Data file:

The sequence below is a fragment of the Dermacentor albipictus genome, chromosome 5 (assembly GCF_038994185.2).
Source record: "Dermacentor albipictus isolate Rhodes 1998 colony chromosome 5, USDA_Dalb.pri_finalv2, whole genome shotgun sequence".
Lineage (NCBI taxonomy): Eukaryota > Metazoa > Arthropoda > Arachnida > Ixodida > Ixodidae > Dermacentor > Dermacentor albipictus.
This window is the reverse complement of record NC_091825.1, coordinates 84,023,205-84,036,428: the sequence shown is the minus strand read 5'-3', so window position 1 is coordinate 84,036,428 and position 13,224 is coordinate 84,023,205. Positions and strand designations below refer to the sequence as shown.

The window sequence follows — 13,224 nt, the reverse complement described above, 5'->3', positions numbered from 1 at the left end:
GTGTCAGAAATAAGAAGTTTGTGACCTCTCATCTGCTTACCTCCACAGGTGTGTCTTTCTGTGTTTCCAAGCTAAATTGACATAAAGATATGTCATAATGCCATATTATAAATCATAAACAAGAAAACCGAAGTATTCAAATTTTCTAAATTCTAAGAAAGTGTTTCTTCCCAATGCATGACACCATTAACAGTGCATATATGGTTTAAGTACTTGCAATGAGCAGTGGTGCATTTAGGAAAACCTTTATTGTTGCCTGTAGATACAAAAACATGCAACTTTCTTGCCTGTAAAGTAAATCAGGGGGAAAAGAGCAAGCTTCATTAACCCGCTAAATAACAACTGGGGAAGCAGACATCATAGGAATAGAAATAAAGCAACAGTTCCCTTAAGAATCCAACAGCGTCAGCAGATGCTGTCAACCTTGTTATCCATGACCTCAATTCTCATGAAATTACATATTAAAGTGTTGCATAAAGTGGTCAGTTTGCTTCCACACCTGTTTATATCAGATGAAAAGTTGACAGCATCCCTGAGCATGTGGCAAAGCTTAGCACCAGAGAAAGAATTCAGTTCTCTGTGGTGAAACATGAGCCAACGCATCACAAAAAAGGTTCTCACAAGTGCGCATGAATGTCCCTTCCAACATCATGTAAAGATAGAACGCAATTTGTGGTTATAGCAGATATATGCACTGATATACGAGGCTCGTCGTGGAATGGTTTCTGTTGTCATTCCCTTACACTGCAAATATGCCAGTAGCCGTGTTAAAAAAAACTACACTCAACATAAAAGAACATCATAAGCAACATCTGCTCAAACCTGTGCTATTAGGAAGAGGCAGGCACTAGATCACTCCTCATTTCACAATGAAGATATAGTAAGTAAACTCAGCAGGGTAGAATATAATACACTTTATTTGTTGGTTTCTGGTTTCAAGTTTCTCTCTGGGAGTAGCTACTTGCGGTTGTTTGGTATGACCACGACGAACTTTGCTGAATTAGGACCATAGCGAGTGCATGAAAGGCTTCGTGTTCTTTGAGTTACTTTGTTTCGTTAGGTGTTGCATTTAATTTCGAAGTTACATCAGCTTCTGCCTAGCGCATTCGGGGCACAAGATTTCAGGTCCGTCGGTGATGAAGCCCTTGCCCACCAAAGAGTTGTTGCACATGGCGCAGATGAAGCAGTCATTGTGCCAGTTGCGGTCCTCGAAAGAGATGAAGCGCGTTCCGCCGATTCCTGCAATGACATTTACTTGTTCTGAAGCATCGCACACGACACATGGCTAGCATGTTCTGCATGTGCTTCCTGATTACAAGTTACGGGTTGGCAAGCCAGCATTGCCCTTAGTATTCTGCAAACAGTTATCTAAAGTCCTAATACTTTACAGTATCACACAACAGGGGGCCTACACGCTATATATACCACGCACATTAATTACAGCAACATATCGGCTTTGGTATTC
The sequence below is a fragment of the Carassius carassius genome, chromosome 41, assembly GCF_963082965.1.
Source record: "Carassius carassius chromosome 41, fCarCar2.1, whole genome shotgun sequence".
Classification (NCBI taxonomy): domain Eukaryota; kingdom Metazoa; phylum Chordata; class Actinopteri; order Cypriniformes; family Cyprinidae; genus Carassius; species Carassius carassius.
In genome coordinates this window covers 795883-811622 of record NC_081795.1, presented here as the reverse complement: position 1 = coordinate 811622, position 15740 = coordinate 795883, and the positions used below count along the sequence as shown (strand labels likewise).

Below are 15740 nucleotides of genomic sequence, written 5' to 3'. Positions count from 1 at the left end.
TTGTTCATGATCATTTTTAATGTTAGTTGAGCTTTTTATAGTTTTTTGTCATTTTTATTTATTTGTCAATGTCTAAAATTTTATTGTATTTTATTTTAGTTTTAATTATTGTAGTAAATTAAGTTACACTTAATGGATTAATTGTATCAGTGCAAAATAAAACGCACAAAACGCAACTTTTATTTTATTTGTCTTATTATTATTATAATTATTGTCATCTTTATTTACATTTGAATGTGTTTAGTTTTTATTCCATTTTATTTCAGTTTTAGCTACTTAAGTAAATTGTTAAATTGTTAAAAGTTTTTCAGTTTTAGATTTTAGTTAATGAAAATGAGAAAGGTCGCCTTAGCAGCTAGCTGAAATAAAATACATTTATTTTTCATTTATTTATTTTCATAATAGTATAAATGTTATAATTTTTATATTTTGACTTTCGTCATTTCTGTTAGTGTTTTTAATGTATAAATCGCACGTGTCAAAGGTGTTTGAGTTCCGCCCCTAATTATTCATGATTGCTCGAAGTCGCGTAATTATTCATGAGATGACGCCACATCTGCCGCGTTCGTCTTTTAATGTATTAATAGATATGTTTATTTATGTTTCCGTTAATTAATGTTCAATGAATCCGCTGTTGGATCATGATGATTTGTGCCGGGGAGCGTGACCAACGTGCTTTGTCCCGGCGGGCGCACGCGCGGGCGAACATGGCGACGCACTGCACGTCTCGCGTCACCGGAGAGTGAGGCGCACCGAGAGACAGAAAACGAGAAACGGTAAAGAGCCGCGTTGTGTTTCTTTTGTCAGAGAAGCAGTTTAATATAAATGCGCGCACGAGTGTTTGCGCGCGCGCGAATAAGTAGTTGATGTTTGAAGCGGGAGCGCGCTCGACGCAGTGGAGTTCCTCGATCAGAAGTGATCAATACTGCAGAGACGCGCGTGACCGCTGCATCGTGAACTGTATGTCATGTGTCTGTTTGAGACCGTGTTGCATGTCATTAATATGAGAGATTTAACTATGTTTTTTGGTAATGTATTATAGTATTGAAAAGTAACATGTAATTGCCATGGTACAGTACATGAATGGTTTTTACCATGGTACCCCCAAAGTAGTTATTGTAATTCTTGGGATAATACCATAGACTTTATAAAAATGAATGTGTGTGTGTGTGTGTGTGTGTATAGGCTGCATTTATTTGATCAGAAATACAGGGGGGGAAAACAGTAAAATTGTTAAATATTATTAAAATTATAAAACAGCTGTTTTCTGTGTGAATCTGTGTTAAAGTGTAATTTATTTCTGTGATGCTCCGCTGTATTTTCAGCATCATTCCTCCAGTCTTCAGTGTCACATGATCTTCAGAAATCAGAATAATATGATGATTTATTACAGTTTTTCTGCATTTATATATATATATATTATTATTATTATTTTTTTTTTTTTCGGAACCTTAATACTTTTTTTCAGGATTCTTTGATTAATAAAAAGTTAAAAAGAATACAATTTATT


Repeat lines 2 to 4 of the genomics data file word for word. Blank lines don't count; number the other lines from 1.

Source record: "Dermacentor albipictus isolate Rhodes 1998 colony chromosome 5, USDA_Dalb.pri_finalv2, whole genome shotgun sequence".
Lineage (NCBI taxonomy): Eukaryota > Metazoa > Arthropoda > Arachnida > Ixodida > Ixodidae > Dermacentor > Dermacentor albipictus.
This window is the reverse complement of record NC_091825.1, coordinates 84,023,205-84,036,428: the sequence shown is the minus strand read 5'-3', so window position 1 is coordinate 84,036,428 and position 13,224 is coordinate 84,023,205. Positions and strand designations below refer to the sequence as shown.